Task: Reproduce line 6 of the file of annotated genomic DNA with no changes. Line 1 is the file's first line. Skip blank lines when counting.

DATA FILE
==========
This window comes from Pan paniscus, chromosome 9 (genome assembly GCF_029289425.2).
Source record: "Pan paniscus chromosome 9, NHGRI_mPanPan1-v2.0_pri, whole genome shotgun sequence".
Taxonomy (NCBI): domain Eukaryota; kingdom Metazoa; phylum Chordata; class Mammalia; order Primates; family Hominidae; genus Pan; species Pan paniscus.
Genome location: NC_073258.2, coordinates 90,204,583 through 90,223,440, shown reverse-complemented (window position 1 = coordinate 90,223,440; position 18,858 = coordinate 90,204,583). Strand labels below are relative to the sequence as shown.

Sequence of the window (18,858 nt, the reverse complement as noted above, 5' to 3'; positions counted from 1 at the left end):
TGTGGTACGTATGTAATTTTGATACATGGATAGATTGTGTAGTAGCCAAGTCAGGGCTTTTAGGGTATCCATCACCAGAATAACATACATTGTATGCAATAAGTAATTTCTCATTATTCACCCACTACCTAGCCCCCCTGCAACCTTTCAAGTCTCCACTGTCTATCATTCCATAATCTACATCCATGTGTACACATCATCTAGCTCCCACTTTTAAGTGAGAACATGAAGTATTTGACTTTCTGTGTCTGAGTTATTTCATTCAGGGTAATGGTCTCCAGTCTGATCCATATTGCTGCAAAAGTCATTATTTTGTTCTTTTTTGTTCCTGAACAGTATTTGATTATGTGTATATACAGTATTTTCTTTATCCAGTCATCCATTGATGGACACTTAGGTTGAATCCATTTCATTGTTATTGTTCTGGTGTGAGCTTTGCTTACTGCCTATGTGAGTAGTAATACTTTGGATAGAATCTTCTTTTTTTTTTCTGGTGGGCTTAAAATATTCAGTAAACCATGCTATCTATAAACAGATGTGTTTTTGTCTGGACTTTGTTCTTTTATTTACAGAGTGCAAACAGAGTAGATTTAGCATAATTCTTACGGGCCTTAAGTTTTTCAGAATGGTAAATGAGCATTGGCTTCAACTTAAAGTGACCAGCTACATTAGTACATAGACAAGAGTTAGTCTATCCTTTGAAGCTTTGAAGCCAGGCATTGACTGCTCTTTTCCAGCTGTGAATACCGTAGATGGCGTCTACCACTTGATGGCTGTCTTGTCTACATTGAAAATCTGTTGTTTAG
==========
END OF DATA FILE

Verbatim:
TGTGGTACGTATGTAATTTTGATACATGGATAGATTGTGTAGTAGCCAAGTCAGGGCTTTTAGGGTATCCATCACCAGAATAACATACATTGTATGCAATAAGTAATTTCTCATTATTCACCCACTACCTAGCCCCCCTGCAACCTTTCAAGTCTCCACTGTCTATCATTCCATAATCTACATCCATGTGTACACATCATCTAGCTCCCACTTTTAAGTGAGAACATGAAGTATTTGACTTTCTGTGTCTGAGTTATTTCATTCAGGGTAATGGTCTCCAGTCTGATCCATATTGCTGCAAAAGTCATTATTTTGTTCTTTTTTGTTCCTGAACAGTATTTGATTATGTGTATATACAGTATTTTCTTTATCCAGTCATCCATTGATGGACACTTAGGTTGAATCCATTTCATTGTTATTGTTCTGGTGTGAGCTTTGCTTACTGCCTATGTGAGTAGTAATACTTTGGATAGAATCTTCTTTTTTTTTTCTGGTGGGCTTAAAATATTCAGTAAACCATGCTATCTATAAACAGATGTGTTTTTGTCTGGACTTTGTTCTTTTATTTACAGAGTGCAAACAGAGTAGATTTAGCATAATTCTTACGGGCCTTAAGTTTTTCAGAATGGTAAATGAGCATTGGCTTCAACTTAAAGTGACCAGCTACATTAGTACATAGACAAGAGTTAGTCTATCCTTTGAAGCTTTGAAGCCAGGCATTGACTGCTCTTTTCCAGCTGTGAATACCGTAGATGGCGTCTACCACTTGATGGCTGTCTTGTCTACATTGAAAATCTGTTGTTTAG